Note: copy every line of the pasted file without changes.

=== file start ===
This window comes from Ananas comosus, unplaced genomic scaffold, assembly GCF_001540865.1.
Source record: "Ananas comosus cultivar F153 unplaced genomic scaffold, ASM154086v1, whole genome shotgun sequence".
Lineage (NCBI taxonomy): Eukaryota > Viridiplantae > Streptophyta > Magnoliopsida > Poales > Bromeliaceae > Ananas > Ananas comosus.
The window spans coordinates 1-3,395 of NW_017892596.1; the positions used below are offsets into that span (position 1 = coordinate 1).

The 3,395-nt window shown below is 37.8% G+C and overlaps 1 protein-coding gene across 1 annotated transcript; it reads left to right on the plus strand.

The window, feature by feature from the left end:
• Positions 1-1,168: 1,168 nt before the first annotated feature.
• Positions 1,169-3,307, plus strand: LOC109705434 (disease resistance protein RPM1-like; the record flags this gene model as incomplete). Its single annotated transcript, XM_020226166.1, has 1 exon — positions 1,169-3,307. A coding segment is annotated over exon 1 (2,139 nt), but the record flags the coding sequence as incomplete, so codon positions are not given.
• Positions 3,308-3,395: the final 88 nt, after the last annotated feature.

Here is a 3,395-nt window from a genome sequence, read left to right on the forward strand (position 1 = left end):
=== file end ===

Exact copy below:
This window comes from Ananas comosus, unplaced genomic scaffold, assembly GCF_001540865.1.
Source record: "Ananas comosus cultivar F153 unplaced genomic scaffold, ASM154086v1, whole genome shotgun sequence".
Lineage (NCBI taxonomy): Eukaryota > Viridiplantae > Streptophyta > Magnoliopsida > Poales > Bromeliaceae > Ananas > Ananas comosus.
The window spans coordinates 1-3,395 of NW_017892596.1; the positions used below are offsets into that span (position 1 = coordinate 1).

The 3,395-nt window shown below is 37.8% G+C and overlaps 1 protein-coding gene across 1 annotated transcript; it reads left to right on the plus strand.

The window, feature by feature from the left end:
• Positions 1-1,168: 1,168 nt before the first annotated feature.
• Positions 1,169-3,307, plus strand: LOC109705434 (disease resistance protein RPM1-like; the record flags this gene model as incomplete). Its single annotated transcript, XM_020226166.1, has 1 exon — positions 1,169-3,307. A coding segment is annotated over exon 1 (2,139 nt), but the record flags the coding sequence as incomplete, so codon positions are not given.
• Positions 3,308-3,395: the final 88 nt, after the last annotated feature.

Here is a 3,395-nt window from a genome sequence, read left to right on the forward strand (position 1 = left end):